Newsdeck: Enough space in universities and TVETs to take in all matriculants, says Naledi Pandor

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Newsdeck: Enough space in universities and TVETs to take in all matriculants, says Naledi Pandor

Published Date: 2019-01-11 | Source: DailyMaverick | Author: Nkateko Mabasa | Comments

Newsdeck: Enough space in universities and TVETs to take in all matriculants, says Naledi Pandor

In its second year, the free education programme promised to students, and to be phased in over five years, has quelled the #FeesMustFall movement and since taken strides to ensure easy access to higher education and training. However, the EFF Student Command continues its call for free registration and walk-ins, with threats of anarchy.


As the 2019 cohort of Grade 1s start school, a little over 400,000 students who have recently matriculated are trying to find their feet in the world of life after school.


For 172,043 of them, those who passed matric with a bachelor pass, that could mean furthering their studies through universities while 141,700 students who passed with a diploma pass could be knocking on the doors of TVET colleges.


But wherever they may find themselves, the Minister of Higher Education and Training, Naledi Pandor says they will find a space.


Responding to the EFF Student Command's (EFFSC) "unwarranted" calls encouraging university walk-ins and a call for scrapping of registration fees, Pandor said in a statement that 210,801 spaces are available to new students within the 26 public universities, with a further 322,438 spaces within TVET colleges for the 2019 academic year.


On Monday the EFFSC launched it's #SizofundaNgekani campaign and called on qualifying first-year students to walk into universities and TVET colleges to apply and register for free.


According to Peter Keetse, President of the EFFSC, the state has failed to fulfil its fees-free education phase-in plan during the previous year and students are still without results due to non-payment by the National Student Financial Aid Scheme.


And although most universities offer late applications online, the EFFSC contended that because of socio-economic conditions of many students, data and computers were not easily available to all of them and so they should present themselves physically at institutions.


Pandor called the calls for walk-ins and free registration as "irresponsible and dangerous" with the "potential to disrupt the system and deny deserving students their right to higher education and training".


She said the department had developed a Central Applications Clearing House (CACH) system to help students "facing challenges with getting a space" by recording information of prospective students and cutting the long queue process.


"The CACH mechanism is in place to advise any prospective student on possible options and assist them to find spaces still available within the PSET system," read the statement.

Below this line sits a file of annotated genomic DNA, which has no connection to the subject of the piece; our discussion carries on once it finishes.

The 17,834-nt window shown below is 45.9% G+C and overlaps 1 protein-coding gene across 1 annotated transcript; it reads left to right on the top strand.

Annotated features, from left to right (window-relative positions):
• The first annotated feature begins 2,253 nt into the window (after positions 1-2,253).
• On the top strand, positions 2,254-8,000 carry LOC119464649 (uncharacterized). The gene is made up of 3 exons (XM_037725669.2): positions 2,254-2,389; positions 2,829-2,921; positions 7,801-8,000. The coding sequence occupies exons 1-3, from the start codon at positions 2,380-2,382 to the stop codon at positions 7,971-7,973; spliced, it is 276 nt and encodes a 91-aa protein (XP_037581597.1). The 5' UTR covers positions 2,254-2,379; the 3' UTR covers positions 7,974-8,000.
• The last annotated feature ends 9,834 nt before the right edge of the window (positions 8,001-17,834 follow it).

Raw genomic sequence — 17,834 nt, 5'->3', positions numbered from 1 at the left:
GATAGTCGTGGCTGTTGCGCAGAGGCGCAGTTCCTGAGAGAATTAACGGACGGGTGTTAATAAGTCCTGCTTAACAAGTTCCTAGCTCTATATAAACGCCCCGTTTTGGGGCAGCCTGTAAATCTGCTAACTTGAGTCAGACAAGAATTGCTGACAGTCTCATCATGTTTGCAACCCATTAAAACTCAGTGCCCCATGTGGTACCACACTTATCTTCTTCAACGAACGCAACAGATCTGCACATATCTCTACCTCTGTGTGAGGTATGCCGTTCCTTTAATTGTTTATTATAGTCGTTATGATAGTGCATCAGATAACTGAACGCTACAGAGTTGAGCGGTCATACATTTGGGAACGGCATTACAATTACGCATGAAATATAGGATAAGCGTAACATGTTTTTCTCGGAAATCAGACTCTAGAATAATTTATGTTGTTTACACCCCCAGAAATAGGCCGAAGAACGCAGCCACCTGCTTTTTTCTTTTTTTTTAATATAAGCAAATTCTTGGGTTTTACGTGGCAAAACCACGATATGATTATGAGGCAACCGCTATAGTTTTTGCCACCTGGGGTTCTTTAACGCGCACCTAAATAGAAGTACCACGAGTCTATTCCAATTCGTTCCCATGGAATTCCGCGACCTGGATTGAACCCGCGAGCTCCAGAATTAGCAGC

Responding to EFFSC's calls for a scrapping of registration fees, Department of Higher Education and Training, Lunga Ngqengelele, referred Daily Maverick to a statement that the department released late last year in which it committed to fully subsidised free higher education for students from poor and working-class families.


According to the statement, the department will continue with the "expanded financial aid scheme" phase-in programme that started in 2018 with first-time university entrants from families with a gross annual income of less than R350,000 per annum.


Furthermore, the department is well on its way of reaching it 45% increase mark on government subsidy granted to universities within the next five years. In 2018, the government subsidy increased by 14.6% and is planned to increase by 19.5% in 2019.


The department has also made provisions for the missing middle students who come from families earning between R350,000 to R600,000, through a "gap grant" that paid R2.6-billion in 2018 to cover fee increases, read the statement.


Universities, meanwhile, called on prospective students to follow the institutions' application processes.


"We have a no walk-in policy," said Herman Esterhizen, media relations officer at the University of Johannesburg.


After the 2012 stampede that resulted in the death of a student at their Bunting Road Campus, UJ has clamped down on walk-ins. As one of the few universities offering late applications online, UJ experiences large crowds of students who now seek space after receiving their matric results.


According to Esterhuizen, all students who come to the university are referred to the online application process or call-centre personnel who will assist those without computers.


And although Wits University does not offer late applications, it has also adopted a no walk-in policy, requesting all admitted students to register online.


"We opened for online registration yesterday," said Refilwe Mabula, Wits Communication Officer.


The universities indicated that they had contingency plans in place for potential disruptions but did not provide details. DM



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